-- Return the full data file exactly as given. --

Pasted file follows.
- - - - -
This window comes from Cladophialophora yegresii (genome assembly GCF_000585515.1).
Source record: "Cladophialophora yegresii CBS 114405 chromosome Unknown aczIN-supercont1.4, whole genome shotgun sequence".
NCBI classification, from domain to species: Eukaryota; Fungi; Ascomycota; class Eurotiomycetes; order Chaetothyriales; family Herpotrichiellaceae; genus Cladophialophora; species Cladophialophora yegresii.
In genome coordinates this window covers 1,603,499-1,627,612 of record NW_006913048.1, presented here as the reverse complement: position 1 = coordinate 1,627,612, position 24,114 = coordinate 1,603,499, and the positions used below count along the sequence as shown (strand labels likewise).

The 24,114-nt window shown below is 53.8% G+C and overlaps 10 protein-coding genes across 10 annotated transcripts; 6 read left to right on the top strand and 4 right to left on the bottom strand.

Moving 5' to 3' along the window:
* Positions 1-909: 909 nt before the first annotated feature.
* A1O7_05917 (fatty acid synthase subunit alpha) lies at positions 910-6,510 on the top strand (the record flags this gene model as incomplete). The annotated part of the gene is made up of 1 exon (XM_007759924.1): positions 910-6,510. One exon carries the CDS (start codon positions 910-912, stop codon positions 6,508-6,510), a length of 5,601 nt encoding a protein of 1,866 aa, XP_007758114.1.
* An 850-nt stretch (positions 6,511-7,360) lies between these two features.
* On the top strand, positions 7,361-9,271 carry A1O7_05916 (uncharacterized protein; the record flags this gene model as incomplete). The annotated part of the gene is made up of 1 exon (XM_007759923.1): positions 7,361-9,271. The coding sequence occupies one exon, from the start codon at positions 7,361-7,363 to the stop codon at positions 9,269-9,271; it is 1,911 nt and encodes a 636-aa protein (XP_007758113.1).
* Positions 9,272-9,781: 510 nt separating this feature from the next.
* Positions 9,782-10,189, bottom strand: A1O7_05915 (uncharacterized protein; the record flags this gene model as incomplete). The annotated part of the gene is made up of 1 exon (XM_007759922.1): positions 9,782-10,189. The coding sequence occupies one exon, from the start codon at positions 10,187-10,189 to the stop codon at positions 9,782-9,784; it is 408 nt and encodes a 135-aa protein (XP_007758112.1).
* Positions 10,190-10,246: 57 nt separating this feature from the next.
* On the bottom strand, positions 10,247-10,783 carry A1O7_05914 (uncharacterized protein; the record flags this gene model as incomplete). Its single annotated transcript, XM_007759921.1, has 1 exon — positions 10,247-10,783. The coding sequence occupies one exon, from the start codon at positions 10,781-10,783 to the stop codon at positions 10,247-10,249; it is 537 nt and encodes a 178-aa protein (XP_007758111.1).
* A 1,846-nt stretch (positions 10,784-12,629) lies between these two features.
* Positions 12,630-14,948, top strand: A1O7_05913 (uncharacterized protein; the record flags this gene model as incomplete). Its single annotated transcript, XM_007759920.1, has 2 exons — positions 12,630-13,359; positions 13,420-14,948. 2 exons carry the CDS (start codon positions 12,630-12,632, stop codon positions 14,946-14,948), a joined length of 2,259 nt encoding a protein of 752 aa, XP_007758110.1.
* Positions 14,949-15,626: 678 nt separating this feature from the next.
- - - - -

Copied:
This window comes from Cladophialophora yegresii (genome assembly GCF_000585515.1).
Source record: "Cladophialophora yegresii CBS 114405 chromosome Unknown aczIN-supercont1.4, whole genome shotgun sequence".
NCBI classification, from domain to species: Eukaryota; Fungi; Ascomycota; class Eurotiomycetes; order Chaetothyriales; family Herpotrichiellaceae; genus Cladophialophora; species Cladophialophora yegresii.
In genome coordinates this window covers 1,603,499-1,627,612 of record NW_006913048.1, presented here as the reverse complement: position 1 = coordinate 1,627,612, position 24,114 = coordinate 1,603,499, and the positions used below count along the sequence as shown (strand labels likewise).

The 24,114-nt window shown below is 53.8% G+C and overlaps 10 protein-coding genes across 10 annotated transcripts; 6 read left to right on the top strand and 4 right to left on the bottom strand.

Moving 5' to 3' along the window:
* Positions 1-909: 909 nt before the first annotated feature.
* A1O7_05917 (fatty acid synthase subunit alpha) lies at positions 910-6,510 on the top strand (the record flags this gene model as incomplete). The annotated part of the gene is made up of 1 exon (XM_007759924.1): positions 910-6,510. One exon carries the CDS (start codon positions 910-912, stop codon positions 6,508-6,510), a length of 5,601 nt encoding a protein of 1,866 aa, XP_007758114.1.
* An 850-nt stretch (positions 6,511-7,360) lies between these two features.
* On the top strand, positions 7,361-9,271 carry A1O7_05916 (uncharacterized protein; the record flags this gene model as incomplete). The annotated part of the gene is made up of 1 exon (XM_007759923.1): positions 7,361-9,271. The coding sequence occupies one exon, from the start codon at positions 7,361-7,363 to the stop codon at positions 9,269-9,271; it is 1,911 nt and encodes a 636-aa protein (XP_007758113.1).
* Positions 9,272-9,781: 510 nt separating this feature from the next.
* Positions 9,782-10,189, bottom strand: A1O7_05915 (uncharacterized protein; the record flags this gene model as incomplete). The annotated part of the gene is made up of 1 exon (XM_007759922.1): positions 9,782-10,189. The coding sequence occupies one exon, from the start codon at positions 10,187-10,189 to the stop codon at positions 9,782-9,784; it is 408 nt and encodes a 135-aa protein (XP_007758112.1).
* Positions 10,190-10,246: 57 nt separating this feature from the next.
* On the bottom strand, positions 10,247-10,783 carry A1O7_05914 (uncharacterized protein; the record flags this gene model as incomplete). Its single annotated transcript, XM_007759921.1, has 1 exon — positions 10,247-10,783. The coding sequence occupies one exon, from the start codon at positions 10,781-10,783 to the stop codon at positions 10,247-10,249; it is 537 nt and encodes a 178-aa protein (XP_007758111.1).
* A 1,846-nt stretch (positions 10,784-12,629) lies between these two features.
* Positions 12,630-14,948, top strand: A1O7_05913 (uncharacterized protein; the record flags this gene model as incomplete). Its single annotated transcript, XM_007759920.1, has 2 exons — positions 12,630-13,359; positions 13,420-14,948. 2 exons carry the CDS (start codon positions 12,630-12,632, stop codon positions 14,946-14,948), a joined length of 2,259 nt encoding a protein of 752 aa, XP_007758110.1.
* Positions 14,949-15,626: 678 nt separating this feature from the next.